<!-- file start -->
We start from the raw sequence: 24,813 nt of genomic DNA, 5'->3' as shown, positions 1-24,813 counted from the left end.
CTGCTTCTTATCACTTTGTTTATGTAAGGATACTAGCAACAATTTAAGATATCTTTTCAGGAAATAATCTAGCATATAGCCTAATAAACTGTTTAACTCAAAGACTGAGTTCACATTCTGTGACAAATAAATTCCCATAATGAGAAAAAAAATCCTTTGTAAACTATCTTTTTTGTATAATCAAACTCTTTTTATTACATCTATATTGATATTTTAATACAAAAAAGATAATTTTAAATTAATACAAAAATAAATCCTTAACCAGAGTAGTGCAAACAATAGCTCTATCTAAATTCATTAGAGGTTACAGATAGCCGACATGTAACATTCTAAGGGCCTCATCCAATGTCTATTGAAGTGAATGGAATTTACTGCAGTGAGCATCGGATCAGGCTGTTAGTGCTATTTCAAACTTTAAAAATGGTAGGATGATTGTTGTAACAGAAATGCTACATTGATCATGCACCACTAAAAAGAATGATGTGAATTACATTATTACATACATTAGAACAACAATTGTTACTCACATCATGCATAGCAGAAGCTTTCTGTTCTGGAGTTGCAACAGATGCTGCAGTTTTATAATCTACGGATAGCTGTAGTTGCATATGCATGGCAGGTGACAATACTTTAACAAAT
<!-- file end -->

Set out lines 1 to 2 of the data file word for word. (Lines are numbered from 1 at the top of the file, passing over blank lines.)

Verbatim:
We start from the raw sequence: 24,813 nt of genomic DNA, 5'->3' as shown, positions 1-24,813 counted from the left end.
CTGCTTCTTATCACTTTGTTTATGTAAGGATACTAGCAACAATTTAAGATATCTTTTCAGGAAATAATCTAGCATATAGCCTAATAAACTGTTTAACTCAAAGACTGAGTTCACATTCTGTGACAAATAAATTCCCATAATGAGAAAAAAAATCCTTTGTAAACTATCTTTTTTGTATAATCAAACTCTTTTTATTACATCTATATTGATATTTTAATACAAAAAAGATAATTTTAAATTAATACAAAAATAAATCCTTAACCAGAGTAGTGCAAACAATAGCTCTATCTAAATTCATTAGAGGTTACAGATAGCCGACATGTAACATTCTAAGGGCCTCATCCAATGTCTATTGAAGTGAATGGAATTTACTGCAGTGAGCATCGGATCAGGCTGTTAGTGCTATTTCAAACTTTAAAAATGGTAGGATGATTGTTGTAACAGAAATGCTACATTGATCATGCACCACTAAAAAGAATGATGTGAATTACATTATTACATACATTAGAACAACAATTGTTACTCACATCATGCATAGCAGAAGCTTTCTGTTCTGGAGTTGCAACAGATGCTGCAGTTTTATAATCTACGGATAGCTGTAGTTGCATATGCATGGCAGGTGACAATACTTTAACAAAT